A recent update to G-Cloud's dashboard has revealed that, as of July, the platform had reached £1.39 billion in total sales.
In July, the platform made £62.2 million in sales which is slightly less than the £65.5 million it earned in June. Sales to small and medium-sized enterprises (SMEs) accounted for £753 million of the platform's total £1.39 billion with the remaining £640 million coming from sales to large enterprises.
These numbers give the suggestion that the UK government's decision to use G-Cloud to make certain that more IT spending goes to SMEs was a success. However, since 90 per cent of suppliers on the platform are listed as SMEs, this shows that a majority of buyers still prefer larger and more traditional supppliers.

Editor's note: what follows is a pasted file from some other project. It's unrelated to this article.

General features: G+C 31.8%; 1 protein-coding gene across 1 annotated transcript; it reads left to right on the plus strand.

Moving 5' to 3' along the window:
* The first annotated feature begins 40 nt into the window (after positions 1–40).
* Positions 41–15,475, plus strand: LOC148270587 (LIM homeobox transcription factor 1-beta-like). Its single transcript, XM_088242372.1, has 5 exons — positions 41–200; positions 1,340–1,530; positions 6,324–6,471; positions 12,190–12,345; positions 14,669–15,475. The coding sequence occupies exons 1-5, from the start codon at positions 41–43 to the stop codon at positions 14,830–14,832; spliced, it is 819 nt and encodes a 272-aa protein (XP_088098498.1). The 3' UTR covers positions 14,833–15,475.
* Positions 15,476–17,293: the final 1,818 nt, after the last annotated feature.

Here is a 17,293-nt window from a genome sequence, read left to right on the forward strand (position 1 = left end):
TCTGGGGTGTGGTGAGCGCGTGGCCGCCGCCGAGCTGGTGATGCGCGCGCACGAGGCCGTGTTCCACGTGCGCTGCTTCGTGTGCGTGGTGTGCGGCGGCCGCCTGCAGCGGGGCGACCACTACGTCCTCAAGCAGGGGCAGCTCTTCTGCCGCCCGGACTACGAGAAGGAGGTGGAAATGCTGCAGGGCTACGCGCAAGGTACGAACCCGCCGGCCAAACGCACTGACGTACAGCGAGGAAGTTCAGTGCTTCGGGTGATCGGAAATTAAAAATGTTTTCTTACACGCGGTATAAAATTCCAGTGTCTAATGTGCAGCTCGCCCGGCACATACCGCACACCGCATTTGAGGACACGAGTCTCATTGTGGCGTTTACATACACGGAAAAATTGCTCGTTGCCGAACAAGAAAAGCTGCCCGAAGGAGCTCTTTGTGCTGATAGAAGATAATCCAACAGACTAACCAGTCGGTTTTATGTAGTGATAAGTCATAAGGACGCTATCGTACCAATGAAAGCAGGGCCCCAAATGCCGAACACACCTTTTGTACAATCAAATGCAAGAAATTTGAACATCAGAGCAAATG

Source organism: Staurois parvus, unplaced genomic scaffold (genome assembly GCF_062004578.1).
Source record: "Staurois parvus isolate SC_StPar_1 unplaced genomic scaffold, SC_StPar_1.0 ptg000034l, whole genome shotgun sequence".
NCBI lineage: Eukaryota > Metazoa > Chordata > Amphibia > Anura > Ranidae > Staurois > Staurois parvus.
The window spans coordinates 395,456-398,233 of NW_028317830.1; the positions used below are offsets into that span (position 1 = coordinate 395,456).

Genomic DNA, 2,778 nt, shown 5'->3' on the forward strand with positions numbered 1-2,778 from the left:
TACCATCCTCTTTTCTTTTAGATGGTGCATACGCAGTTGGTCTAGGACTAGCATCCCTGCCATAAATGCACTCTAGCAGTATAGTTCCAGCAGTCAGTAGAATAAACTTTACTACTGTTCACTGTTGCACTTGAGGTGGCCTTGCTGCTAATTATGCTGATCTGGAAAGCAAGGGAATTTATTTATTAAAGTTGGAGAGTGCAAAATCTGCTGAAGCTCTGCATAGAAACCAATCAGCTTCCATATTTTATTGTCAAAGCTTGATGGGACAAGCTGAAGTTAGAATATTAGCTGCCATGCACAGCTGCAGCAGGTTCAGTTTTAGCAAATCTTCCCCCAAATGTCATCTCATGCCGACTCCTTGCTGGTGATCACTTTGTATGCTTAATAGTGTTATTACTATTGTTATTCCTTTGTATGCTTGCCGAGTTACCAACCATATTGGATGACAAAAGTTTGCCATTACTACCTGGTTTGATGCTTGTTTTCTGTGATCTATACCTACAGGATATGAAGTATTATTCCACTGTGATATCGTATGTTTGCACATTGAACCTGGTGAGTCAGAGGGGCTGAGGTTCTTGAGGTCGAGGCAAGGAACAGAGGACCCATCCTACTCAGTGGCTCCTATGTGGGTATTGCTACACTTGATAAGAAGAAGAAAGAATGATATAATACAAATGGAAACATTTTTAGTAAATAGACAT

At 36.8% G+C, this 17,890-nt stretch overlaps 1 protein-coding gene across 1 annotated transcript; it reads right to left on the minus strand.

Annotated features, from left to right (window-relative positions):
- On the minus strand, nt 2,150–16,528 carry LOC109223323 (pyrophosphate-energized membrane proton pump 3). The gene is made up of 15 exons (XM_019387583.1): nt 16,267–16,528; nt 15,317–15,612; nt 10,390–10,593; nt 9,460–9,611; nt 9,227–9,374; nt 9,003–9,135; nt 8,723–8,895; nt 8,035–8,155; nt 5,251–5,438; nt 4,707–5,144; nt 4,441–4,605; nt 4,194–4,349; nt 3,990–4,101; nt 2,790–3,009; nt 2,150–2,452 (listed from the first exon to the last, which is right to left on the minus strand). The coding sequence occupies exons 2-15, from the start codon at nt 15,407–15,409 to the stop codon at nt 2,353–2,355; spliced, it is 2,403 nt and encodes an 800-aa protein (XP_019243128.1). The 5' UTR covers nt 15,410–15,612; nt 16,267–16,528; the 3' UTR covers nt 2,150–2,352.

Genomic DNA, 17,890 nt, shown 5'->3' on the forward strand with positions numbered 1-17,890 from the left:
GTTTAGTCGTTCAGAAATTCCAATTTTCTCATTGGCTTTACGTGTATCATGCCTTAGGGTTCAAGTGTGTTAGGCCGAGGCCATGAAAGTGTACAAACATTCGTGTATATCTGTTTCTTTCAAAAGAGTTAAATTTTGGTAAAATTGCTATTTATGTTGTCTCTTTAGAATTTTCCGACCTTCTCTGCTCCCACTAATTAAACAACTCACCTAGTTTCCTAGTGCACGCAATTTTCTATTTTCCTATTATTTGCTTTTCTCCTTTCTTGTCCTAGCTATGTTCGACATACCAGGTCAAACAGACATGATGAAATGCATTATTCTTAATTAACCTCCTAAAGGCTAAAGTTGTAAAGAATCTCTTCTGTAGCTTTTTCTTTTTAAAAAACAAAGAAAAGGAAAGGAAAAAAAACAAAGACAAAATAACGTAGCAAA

A majority of the purchases so far have been made by central government, which is responsible for £1.06 billion of all of the spending on G-Cloud. This suggests that those making the purchasing decisions may still be more comfortable using the large firms they are familiar with.
Local government though is still lagging behind on £73 million of the total sales made on the platform. Not-for-profits made up £11.2 million in sales and emergency services accounted for £245 million. The makers of G-Cloud are likely frustrated by a lack of interest from local government that still relies on traditional channels for its IT purchases.
However, this does not mean that local government is not using cloud services. It just means that G-Cloud is not something they consider as a means of procuring new IT products.
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